One of the main focus of Japanese Words has always been about learning new Japanese words. In the beginning you need to know a certain number of words to communicate in Japanese and as you get to a more advanced level you will need to more words to express more complex ideas and feelings.
Today I stumbled across a site that has a number of common Japanese words such as numbers, colors, common Japanese phrases, animals, and other Japanese vocabulary. They also have sound.
You can check out the Japanese page here. In case you are studying another language as well, you can find other languages here.
Good luck and let me know what you think!
The most popular post on JapaneseWords.net has been 1000+ Japanese Words List. As the title suggests, the post contains a list of over 1000 common Japanese Words and Kanji. I am proud to announce that the list has just gotten much better.
This list is available for Anki and Mnemosyne. In addition to making the list usable in Anki and Mnemosyne, it is divided into multiple lists (English to Hiragana, Hiragana to English, English to Kanji, etc). The ability to use Anki will allow you to study over 1000 common words and kanji in a very efficient manner.
I have included two files below. One is in “mem” format (Mnemosyne format) and the other in txt format. Either one can be imported into Anki.
Japanese Word Lists
Click Here to download Mnemosyne format
Click Here to download txt format
Japanese Study Tip
When dealing with a list of this size it can be a little bit overwhelming. Setting up a study schedule and a goal will prove to be very helpful. For instance, you might try to learn 5 or 10 new words a day. Or choose the date of completion and then figure out the number of words you will need to remember each day!
This is just a quick post to let everyone know that starting from today, we will be posting a Japanese Word a day on twitter. Each post will include the Japanese word (in kanji), The Japanese word in hiragana, the English translation, and a sentence showing how to use the word correctly. The main focus will be common Japanese words. Posts may occasionally contain common Japanese phrases as well.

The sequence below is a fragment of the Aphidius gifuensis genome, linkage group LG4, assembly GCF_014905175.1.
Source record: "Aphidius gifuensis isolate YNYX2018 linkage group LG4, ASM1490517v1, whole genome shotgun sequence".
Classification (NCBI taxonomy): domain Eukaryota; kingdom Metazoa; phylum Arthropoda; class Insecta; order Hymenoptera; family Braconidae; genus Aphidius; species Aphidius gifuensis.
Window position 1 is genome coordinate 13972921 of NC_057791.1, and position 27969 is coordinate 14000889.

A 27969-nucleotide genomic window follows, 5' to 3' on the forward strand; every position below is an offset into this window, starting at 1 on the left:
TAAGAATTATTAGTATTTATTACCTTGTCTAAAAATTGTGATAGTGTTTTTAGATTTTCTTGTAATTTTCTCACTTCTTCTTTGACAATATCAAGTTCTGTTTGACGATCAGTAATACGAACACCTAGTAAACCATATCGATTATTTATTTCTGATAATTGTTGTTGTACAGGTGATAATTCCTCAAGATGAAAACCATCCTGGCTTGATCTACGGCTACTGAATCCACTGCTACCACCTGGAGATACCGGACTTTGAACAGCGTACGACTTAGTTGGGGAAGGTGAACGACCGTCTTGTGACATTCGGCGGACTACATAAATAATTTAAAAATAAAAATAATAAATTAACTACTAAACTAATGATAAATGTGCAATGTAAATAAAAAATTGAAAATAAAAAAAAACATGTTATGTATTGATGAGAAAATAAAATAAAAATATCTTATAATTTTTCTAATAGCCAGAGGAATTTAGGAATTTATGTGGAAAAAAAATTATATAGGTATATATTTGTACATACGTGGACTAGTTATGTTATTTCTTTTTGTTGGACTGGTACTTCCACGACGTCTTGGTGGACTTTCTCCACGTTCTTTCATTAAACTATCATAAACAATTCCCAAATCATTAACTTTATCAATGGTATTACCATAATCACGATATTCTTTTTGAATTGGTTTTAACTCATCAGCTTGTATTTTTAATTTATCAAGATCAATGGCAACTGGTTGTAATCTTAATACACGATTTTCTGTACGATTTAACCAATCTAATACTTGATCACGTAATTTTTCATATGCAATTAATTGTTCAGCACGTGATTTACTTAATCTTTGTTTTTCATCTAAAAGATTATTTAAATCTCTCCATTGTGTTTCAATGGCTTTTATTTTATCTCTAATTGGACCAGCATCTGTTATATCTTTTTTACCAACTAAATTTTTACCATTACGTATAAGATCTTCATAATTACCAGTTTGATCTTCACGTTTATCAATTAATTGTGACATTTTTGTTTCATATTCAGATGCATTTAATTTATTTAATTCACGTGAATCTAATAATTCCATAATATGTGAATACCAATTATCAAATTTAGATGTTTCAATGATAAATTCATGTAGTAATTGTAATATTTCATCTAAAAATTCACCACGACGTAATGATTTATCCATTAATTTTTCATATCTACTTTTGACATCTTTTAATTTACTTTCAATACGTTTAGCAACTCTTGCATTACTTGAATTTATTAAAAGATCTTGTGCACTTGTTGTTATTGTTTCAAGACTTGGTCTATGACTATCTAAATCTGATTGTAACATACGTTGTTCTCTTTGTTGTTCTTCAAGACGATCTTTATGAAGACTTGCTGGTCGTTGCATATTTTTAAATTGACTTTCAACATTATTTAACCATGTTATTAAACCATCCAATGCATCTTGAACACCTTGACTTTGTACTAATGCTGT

If you aren’t already following us on twitter, then you can follow us now by clicking on the below link:
The Japanese words you know the better you will be able to speak Japanese. This is also true of Japanese phrases. Learning a number of common Japanese phrases will make it much easier to communicate. The reason for this is that the most common Japanese phrases are used over and over again in basically the same order. For instance, when you meet someone for the first time the conversation will consists of mostly a set dialogue. I highly recommend that you find yourself a good Japanese conversational phrase book. If possible, choose one that also contains phone conversations as the language is slightly different.
- P1: こんにちは (good afternoon)
- P2: こんにちは (good afternoon)
- P1: はじめまして (nice to meet you)
- P2: はじえまして (nice to meet you)
- P1: わたしは (insert name)です (my name is —-)
- P2: わたしは (insert name) です (my name is —-)
- P1: よろしくおねがいします (please treat me well)
- P2: よろしくおねがいします (please treat me well)
Below I have listed some common Japanese phrases. While learning these will not mae you fluent in Japanese, they should help you converse in basic conversations. You can also click on the following link for a list of common Japanese words or a list of over 1000 Japanese words and Kanji.
Common Japanese Phrases
|How are you?
||ogenki desu ka
|I’m doing well, I’m fine
||genki desu yo
|See you later
||mata ato de
|See you tomorrow
|No problem, don’t mention it
|It’s nice to meet you
|Please treat me well
|excuse me, sorry